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Could Alphabet's New Ad Rules Bruise Its Own Bottom Line?

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Could Alphabet's New Ad Rules Bruise Its Own Bottom Line?

Alphabet Inc (NASDAQ: GOOG) (NASDAQ: GOOGL) announced last week that Google chrome will automatically block all advertisements on sites that feature a certain level unacceptable ad formats identified by the Coalition for Better Ads, reported the Wall Street Journal.

The move is terrifying for publishers, who have increasingly relied on web ads to replace dropping subscriber numbers, but the move also has the potential to shake Alphabet’s own bottom line.

Eighty-eight percent of the company’s revenue stems from online advertising.

Google Chrome accounts for 59.7 percent of internet browser market share, according to NetMarketShare.

Combined with Apple Inc. (NASDAQ: AAPL)’s Safari, which will be implementing similar ad blocking, the two are responsible for delivering nearly 2/3 of online advertisements.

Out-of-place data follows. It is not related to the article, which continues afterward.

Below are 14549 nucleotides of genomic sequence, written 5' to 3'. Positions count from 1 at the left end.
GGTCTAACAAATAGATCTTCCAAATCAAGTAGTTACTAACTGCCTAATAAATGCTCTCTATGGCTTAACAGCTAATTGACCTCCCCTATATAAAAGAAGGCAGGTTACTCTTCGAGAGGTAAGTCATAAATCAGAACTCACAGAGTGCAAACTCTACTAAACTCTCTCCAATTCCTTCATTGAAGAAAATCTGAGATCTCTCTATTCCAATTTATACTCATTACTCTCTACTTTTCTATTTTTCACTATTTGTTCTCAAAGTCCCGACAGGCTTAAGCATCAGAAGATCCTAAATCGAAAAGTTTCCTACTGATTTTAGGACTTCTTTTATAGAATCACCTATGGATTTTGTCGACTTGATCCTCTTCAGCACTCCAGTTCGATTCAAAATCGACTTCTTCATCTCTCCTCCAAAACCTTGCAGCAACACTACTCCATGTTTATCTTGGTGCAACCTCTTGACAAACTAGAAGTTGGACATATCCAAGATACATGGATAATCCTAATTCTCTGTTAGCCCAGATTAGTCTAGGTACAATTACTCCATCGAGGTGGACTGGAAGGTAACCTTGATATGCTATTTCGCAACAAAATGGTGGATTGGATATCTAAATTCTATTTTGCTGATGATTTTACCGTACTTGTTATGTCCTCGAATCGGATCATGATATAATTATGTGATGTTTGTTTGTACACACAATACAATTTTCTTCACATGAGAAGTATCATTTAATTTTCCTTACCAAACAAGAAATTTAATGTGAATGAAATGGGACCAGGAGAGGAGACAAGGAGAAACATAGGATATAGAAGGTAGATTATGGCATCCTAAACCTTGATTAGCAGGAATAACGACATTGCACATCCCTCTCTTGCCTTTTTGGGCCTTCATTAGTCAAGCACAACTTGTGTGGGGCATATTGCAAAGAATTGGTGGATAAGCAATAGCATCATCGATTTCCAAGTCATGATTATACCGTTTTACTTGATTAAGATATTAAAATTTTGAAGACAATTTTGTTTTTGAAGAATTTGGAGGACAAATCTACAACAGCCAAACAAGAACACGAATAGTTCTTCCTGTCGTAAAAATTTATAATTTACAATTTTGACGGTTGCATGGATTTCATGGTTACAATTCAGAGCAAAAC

YouTube’s Ads

The list of unacceptable ad types includes prestitial ads, which appear on a timer before displaying the site’s content, and auto-playing video ads.

“YouTube ads are sort of a hybrid of the two,” Jason Kint, the CEO of Digital Content Next, told Benzinga.

YouTube’s revenue for 2017 was estimated by Nomura Instanet analysts to be just under $10.25 billion, according to Business Insider. After several top advertisers halted their YouTube ads in March in protest of appearing next to offensive content, that estimate was revised down to about $9.5 billion.

Credit Suisse analysts estimated in 2015 that YouTube’s annual revenue, which comes primarily from advertisements, could be $16 billion by 2020, reported Business Insider.

Neither analysts could be reached for comment on how the new ad blocking might affect YouTube’s revenue.

Will YouTube Get A Pass?

“As much as I understand, [the ad blocking] won't impact YouTube,” said Kint.

Kint added that much of the concern for publishers is the likely minimal impact on Alphabet’s business — implying a disconnect in the two parties’ interests — although he did not say why.

The company could prevent YouTube revenues, which make up close to 10 percent of the total, from being affected by keeping the threshold for what constitutes too many unacceptable ads over what YouTube presents.

The company has also been pushing its YouTube Red subscription service, which remove ads entirely and provide exclusive content for a fee, similar to other streaming services.

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